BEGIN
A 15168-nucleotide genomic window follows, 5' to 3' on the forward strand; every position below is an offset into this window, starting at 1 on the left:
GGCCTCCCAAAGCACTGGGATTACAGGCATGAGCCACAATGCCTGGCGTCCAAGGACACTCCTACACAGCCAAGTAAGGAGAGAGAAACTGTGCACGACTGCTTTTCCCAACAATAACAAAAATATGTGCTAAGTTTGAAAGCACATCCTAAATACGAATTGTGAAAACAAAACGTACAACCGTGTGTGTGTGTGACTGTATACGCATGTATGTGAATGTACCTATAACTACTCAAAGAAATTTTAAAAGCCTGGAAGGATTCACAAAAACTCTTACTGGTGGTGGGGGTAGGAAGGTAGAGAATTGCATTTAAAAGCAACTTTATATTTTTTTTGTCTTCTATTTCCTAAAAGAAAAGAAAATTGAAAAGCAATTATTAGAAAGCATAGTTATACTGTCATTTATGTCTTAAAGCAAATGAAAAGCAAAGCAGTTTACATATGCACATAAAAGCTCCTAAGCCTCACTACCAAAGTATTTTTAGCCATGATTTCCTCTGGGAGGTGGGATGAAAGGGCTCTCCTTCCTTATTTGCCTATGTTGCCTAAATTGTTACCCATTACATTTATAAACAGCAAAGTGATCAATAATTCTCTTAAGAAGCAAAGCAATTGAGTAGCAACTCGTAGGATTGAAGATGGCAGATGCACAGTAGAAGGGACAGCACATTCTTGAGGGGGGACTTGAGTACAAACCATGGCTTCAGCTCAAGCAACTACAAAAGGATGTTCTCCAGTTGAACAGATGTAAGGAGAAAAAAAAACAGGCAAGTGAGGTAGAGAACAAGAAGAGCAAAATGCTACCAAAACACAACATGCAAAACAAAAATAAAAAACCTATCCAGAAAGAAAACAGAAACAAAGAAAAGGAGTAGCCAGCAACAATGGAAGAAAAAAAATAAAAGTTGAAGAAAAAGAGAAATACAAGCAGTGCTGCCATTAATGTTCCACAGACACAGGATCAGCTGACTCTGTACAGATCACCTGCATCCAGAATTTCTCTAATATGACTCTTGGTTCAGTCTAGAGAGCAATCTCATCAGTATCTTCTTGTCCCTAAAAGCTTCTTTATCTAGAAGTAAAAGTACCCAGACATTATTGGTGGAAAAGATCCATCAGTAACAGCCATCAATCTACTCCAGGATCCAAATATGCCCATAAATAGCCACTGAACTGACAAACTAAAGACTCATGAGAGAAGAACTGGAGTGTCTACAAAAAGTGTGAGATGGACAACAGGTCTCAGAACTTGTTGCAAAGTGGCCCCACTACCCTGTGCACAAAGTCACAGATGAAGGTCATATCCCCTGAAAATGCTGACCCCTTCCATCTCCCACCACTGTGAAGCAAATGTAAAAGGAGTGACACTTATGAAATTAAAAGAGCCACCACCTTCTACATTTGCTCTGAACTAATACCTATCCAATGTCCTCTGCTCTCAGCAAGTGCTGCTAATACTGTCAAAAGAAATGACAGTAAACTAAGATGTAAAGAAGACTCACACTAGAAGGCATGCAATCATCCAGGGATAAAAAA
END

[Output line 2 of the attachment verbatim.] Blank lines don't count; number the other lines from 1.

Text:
GGCCTCCCAAAGCACTGGGATTACAGGCATGAGCCACAATGCCTGGCGTCCAAGGACACTCCTACACAGCCAAGTAAGGAGAGAGAAACTGTGCACGACTGCTTTTCCCAACAATAACAAAAATATGTGCTAAGTTTGAAAGCACATCCTAAATACGAATTGTGAAAACAAAACGTACAACCGTGTGTGTGTGTGACTGTATACGCATGTATGTGAATGTACCTATAACTACTCAAAGAAATTTTAAAAGCCTGGAAGGATTCACAAAAACTCTTACTGGTGGTGGGGGTAGGAAGGTAGAGAATTGCATTTAAAAGCAACTTTATATTTTTTTTGTCTTCTATTTCCTAAAAGAAAAGAAAATTGAAAAGCAATTATTAGAAAGCATAGTTATACTGTCATTTATGTCTTAAAGCAAATGAAAAGCAAAGCAGTTTACATATGCACATAAAAGCTCCTAAGCCTCACTACCAAAGTATTTTTAGCCATGATTTCCTCTGGGAGGTGGGATGAAAGGGCTCTCCTTCCTTATTTGCCTATGTTGCCTAAATTGTTACCCATTACATTTATAAACAGCAAAGTGATCAATAATTCTCTTAAGAAGCAAAGCAATTGAGTAGCAACTCGTAGGATTGAAGATGGCAGATGCACAGTAGAAGGGACAGCACATTCTTGAGGGGGGACTTGAGTACAAACCATGGCTTCAGCTCAAGCAACTACAAAAGGATGTTCTCCAGTTGAACAGATGTAAGGAGAAAAAAAAACAGGCAAGTGAGGTAGAGAACAAGAAGAGCAAAATGCTACCAAAACACAACATGCAAAACAAAAATAAAAAACCTATCCAGAAAGAAAACAGAAACAAAGAAAAGGAGTAGCCAGCAACAATGGAAGAAAAAAAATAAAAGTTGAAGAAAAAGAGAAATACAAGCAGTGCTGCCATTAATGTTCCACAGACACAGGATCAGCTGACTCTGTACAGATCACCTGCATCCAGAATTTCTCTAATATGACTCTTGGTTCAGTCTAGAGAGCAATCTCATCAGTATCTTCTTGTCCCTAAAAGCTTCTTTATCTAGAAGTAAAAGTACCCAGACATTATTGGTGGAAAAGATCCATCAGTAACAGCCATCAATCTACTCCAGGATCCAAATATGCCCATAAATAGCCACTGAACTGACAAACTAAAGACTCATGAGAGAAGAACTGGAGTGTCTACAAAAAGTGTGAGATGGACAACAGGTCTCAGAACTTGTTGCAAAGTGGCCCCACTACCCTGTGCACAAAGTCACAGATGAAGGTCATATCCCCTGAAAATGCTGACCCCTTCCATCTCCCACCACTGTGAAGCAAATGTAAAAGGAGTGACACTTATGAAATTAAAAGAGCCACCACCTTCTACATTTGCTCTGAACTAATACCTATCCAATGTCCTCTGCTCTCAGCAAGTGCTGCTAATACTGTCAAAAGAAATGACAGTAAACTAAGATGTAAAGAAGACTCACACTAGAAGGCATGCAATCATCCAGGGATAAAAAA